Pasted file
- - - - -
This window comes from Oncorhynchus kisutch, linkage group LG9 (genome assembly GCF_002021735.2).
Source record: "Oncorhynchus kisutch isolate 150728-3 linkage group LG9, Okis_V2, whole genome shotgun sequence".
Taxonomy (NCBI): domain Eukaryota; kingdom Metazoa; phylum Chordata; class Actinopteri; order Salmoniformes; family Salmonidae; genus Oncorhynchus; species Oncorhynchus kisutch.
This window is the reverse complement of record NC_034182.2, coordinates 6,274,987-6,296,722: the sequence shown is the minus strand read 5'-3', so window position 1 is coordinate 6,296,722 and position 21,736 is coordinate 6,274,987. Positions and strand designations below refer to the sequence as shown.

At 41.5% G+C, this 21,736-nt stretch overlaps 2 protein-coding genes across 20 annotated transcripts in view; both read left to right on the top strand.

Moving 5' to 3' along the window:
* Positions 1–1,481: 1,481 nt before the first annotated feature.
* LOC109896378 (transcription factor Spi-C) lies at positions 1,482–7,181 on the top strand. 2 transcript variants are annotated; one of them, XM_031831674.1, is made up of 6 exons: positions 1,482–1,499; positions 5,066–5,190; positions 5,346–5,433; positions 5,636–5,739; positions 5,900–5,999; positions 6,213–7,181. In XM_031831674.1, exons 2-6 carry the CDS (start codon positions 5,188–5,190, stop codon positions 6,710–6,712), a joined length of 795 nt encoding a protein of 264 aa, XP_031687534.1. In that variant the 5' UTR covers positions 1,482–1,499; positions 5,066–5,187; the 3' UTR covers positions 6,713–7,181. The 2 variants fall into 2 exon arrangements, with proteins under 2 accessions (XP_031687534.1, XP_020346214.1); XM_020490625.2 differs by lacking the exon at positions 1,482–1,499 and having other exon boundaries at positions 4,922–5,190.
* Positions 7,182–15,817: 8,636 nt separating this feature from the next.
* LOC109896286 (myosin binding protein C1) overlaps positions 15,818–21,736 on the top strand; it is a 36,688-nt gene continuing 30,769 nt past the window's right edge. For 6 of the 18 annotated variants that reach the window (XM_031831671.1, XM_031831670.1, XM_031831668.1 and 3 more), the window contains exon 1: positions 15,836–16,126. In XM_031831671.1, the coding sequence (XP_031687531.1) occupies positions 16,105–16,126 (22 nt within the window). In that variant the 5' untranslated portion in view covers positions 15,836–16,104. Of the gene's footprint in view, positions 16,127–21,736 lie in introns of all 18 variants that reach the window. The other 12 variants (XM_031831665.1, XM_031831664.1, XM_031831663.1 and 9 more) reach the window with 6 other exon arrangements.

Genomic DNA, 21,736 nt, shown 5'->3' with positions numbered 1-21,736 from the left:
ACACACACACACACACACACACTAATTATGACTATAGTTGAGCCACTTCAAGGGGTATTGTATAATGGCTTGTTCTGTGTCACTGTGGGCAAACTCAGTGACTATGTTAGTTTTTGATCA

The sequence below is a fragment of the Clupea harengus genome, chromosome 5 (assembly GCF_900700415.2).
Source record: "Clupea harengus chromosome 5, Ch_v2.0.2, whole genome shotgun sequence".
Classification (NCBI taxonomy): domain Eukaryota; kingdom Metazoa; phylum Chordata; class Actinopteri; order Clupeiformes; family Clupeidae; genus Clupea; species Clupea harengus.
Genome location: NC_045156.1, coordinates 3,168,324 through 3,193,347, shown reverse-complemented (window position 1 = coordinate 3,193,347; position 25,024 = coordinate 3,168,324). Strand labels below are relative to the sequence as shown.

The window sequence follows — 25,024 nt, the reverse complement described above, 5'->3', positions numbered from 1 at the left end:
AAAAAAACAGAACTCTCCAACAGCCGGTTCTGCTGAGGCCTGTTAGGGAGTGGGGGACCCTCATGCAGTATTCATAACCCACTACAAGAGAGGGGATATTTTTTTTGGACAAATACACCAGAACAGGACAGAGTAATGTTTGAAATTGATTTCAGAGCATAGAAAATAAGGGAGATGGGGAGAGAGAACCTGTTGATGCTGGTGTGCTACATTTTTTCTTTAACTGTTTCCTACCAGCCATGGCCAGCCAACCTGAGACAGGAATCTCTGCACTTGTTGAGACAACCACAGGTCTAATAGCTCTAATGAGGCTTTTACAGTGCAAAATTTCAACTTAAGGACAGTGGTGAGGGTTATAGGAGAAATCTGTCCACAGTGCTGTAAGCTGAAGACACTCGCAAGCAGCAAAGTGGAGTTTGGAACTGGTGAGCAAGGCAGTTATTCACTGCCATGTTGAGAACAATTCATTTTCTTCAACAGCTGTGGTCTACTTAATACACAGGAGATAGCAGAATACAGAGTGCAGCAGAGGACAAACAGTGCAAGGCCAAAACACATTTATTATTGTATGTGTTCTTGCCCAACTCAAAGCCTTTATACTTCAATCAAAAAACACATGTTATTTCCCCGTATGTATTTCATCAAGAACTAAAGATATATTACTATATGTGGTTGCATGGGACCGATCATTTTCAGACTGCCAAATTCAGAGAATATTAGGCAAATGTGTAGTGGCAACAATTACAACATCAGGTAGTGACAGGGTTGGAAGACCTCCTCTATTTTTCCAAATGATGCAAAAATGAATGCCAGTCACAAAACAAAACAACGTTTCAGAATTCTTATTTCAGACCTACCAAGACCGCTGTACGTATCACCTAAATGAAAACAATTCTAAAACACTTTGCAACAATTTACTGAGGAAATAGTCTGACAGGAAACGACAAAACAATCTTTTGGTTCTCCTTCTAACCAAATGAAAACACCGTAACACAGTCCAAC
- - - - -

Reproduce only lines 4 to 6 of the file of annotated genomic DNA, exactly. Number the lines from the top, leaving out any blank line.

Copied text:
This window is the reverse complement of record NC_034182.2, coordinates 6,274,987-6,296,722: the sequence shown is the minus strand read 5'-3', so window position 1 is coordinate 6,296,722 and position 21,736 is coordinate 6,274,987. Positions and strand designations below refer to the sequence as shown.

At 41.5% G+C, this 21,736-nt stretch overlaps 2 protein-coding genes across 20 annotated transcripts in view; both read left to right on the top strand.

Moving 5' to 3' along the window: